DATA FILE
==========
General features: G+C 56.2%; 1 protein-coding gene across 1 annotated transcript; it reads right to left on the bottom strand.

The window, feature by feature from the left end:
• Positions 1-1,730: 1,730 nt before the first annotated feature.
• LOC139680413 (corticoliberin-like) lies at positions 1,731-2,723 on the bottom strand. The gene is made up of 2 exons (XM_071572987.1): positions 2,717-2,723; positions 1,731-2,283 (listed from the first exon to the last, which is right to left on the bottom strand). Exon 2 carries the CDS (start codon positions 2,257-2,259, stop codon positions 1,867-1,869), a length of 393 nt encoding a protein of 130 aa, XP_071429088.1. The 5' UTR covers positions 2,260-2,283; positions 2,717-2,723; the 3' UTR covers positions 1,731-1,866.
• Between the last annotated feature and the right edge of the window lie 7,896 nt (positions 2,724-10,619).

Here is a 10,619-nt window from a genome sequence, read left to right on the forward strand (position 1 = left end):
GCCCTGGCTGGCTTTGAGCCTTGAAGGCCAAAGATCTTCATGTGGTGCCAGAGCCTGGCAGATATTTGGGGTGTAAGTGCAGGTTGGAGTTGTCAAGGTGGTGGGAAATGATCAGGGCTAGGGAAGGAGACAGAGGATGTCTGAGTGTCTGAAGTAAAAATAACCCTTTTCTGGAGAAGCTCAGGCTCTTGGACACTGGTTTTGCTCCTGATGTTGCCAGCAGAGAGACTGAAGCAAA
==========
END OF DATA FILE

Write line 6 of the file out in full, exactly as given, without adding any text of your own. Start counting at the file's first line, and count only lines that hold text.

Here is a 10,619-nt window from a genome sequence, read left to right on the forward strand (position 1 = left end):